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COVID-19 Aid To Media Houses Must Remain Secret Unless Robert Abela Says So, Data Commissioner Rules

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People don’t have a right to know how much COVID-19 aid each media house received, with the Information and Data Protection Commissioner ruling that these details must remain secret unless the Prime Minister rules otherwise.

This forbidden information includes a breakdown of how much money in public funds political parties have earned for their TV stations, which could be as much as €90,000 a month each, more than all other media houses combined.

Last year, the government launched a direct aid scheme to media houses, over and above the wage supplement, whose revenue took a hit in the wake of the COVID-19 pandemic.

It was originally meant to cover the months between March and June 2020, but was later extended.

The entire guidelines can be found here:

Last July, Lovin Malta filed a Freedom of Information request to Malta Enterprise to acquire a full breakdown of how much aid each media house has received, but this was turned down.

Guidelines showed that TV media providers are entitled to up to €45,000 a month in direct state aid, while newspapers are entitled to €10,000, online-only news portals (like Lovin Malta) are entitled to €5,000 and radio stations are entitled to €3,500. Media houses that provide a news service on more than one portal or channel are entitled to €10,000, the same as newspapers.

Media houses were also told that the government would match their promised COVID-19 direct aid with an equal amount of advertising expenditure, effectively doubling their revenue from the state.

Only media houses which employ at least four full-time journalists are eligible for this aid, which means the only TV providers who can benefit from it are TVM, the state’s own broadcaster, and ONE and NET.

With direct aid and advertising combined, ONE and NET would be eligible to €90,000 a month in government revenue each.

Direct aid is capped at €200,000 per media house over three years, under the EU’s de minimis laws which allow governments to give companies small amounts of aid without it being classified as state aid. However, advertising expenditure doesn’t fall under the de minimis rules as it’s not technically state aid but rather a payment for a service.

There’s been absolutely no transparency about which media houses applied for the aid, how much money each media house has received so far, and the models being used to apportion the expenditure.

Malta Enterprise's offices

Malta Enterprise's offices

Malta Enterprise refused to provide a full breakdown of how much direct COVID-19 aid each media house has actually received, citing confidentiality clauses under the Malta Enterprise Act. Instead, it just passed on the aforementioned guidelines.

Lovin Malta appealed to Data Commissioner Ian Deguara and the institution asked Malta Enterprise for an explanation.

Malta Enterprise cited a clause within the Freedom of Information Act that says its provisions don’t apply to information whose disclosure is prohibited by other laws.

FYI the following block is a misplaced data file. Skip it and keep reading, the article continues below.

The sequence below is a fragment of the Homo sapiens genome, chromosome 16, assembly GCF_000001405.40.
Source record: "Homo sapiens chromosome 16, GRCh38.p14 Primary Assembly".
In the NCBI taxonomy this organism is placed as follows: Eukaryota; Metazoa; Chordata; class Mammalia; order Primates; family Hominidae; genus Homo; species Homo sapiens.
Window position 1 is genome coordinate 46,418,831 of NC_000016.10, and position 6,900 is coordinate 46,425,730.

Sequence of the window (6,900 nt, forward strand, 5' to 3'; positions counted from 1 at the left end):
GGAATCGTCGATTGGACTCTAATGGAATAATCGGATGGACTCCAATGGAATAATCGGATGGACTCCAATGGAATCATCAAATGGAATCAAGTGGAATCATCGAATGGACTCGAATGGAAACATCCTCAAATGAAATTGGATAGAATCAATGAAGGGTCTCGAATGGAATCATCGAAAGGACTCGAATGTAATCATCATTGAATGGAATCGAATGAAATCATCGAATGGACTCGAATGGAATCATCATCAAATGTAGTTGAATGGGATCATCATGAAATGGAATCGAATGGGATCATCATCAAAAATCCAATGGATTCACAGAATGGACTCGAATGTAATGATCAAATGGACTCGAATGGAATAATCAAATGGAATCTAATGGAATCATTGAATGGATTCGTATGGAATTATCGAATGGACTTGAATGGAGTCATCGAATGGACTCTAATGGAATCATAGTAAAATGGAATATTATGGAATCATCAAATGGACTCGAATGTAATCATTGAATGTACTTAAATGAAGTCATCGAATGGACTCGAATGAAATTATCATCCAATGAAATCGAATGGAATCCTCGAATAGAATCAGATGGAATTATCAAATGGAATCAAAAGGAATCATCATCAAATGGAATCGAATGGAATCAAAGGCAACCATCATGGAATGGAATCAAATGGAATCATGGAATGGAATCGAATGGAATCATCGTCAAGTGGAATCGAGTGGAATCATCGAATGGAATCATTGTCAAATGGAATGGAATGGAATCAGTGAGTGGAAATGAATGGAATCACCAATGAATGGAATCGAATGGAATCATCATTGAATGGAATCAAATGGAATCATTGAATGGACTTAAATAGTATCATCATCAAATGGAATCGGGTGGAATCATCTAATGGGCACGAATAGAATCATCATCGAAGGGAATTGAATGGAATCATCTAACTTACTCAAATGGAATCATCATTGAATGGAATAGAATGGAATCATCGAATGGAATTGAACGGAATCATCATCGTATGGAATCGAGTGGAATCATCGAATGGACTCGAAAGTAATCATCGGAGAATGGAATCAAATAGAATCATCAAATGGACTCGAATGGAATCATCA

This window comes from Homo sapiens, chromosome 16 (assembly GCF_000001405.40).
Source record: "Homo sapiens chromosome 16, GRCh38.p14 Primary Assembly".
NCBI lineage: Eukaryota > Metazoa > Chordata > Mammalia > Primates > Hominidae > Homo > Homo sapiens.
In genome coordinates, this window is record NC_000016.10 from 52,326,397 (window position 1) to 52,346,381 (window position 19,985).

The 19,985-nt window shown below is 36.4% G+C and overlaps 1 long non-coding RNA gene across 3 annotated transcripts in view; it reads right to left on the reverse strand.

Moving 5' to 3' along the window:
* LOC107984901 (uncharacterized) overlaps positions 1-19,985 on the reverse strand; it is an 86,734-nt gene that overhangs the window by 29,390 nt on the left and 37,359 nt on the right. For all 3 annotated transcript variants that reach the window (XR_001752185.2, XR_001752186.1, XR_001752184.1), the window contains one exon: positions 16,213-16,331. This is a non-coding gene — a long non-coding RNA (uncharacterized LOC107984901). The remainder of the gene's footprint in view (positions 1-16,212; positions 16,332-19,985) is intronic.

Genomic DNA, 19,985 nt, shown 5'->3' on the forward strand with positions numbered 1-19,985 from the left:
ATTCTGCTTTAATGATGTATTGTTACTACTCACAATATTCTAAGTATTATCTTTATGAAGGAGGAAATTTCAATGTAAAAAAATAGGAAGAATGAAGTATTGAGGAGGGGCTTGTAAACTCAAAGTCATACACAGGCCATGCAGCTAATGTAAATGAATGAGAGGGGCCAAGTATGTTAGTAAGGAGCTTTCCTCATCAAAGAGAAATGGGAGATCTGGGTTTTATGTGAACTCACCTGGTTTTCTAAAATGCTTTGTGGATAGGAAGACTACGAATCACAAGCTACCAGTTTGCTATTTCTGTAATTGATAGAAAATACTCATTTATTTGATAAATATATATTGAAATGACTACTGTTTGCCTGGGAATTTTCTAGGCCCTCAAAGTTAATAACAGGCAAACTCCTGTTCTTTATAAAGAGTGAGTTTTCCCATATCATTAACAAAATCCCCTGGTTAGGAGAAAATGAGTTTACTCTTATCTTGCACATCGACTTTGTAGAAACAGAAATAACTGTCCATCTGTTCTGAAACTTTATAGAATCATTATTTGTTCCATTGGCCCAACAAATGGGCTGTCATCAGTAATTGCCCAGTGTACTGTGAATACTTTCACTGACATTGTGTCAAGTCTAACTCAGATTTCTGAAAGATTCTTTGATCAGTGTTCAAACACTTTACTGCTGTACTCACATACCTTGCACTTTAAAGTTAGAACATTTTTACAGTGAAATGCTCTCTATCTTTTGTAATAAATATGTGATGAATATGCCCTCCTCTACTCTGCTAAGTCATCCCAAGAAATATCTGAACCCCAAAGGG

Meanwhile, the Malta Enterprise Act binds the agency to professional secrecy laws and forbids it from divulging any information about any applicant or any benefits granted to any applicant without their prior written consent or “as otherwise permitted by law”.

It also states that Malta Enterprise and all its staff must not divulge any information to a court, tribunal, board, committee of inquiry or authority unless the Prime Minister directs otherwise in writing.

Deguara ruled that Malta Enterprise’s reasoning was sound and said it has every right to keep the information on how much aid each media house received close to its chest.

The law cited by Malta Enterprise

The law cited by Malta Enterprise

“On the basis of the foregoing, the Commissioner hereby decides that the Freedom of Information Act does not apply to the requested document in relation to the complete breakdown of financial aid granted by the Public Authority [Malta Enterprise] to media uses in the wake of the COVID-19 pandemic, in so far as such document contains information the disclosure of which is prohibited by Article 21 of the Malta Enterprise Act,” he wrote in his conclusion.

“Consequently, the final decision taken by the Public Authority on the applicant’s request for information is justified.” 

The lack of transparency over the COVID-19 aid package media houses was recently cited by Reporters Without Borders in its annual press freedom index, which ranked Malta 81st, the same position it was in last year. 

“The situation was further compromised through the opaque and inequitable allocation of state funds to select independent media during the Covid-19 pandemic,” the international press group wrote.

In an apparent response to RSF last weekend, MaltaToday wrote in an editorial that the COVID-19 aid, while covering up to 5% to 15% of salary bills, isn’t hindering media houses from holding the government to account. 

However, the Data Commissioner’s decision means there can be no accountability in terms of how much public money all media houses, particularly those owned by political parties, are receiving and whether the system is being abused.

Do you think people have a right to know how much COVID-19 aid each media house received?

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Tim is interested in the rapid evolution of human society brought about by technological advances. He’s passionate about justice, human rights and cutting-edge political debates. You can follow him on Twitter at @timdiacono or reach out to him at [email protected]

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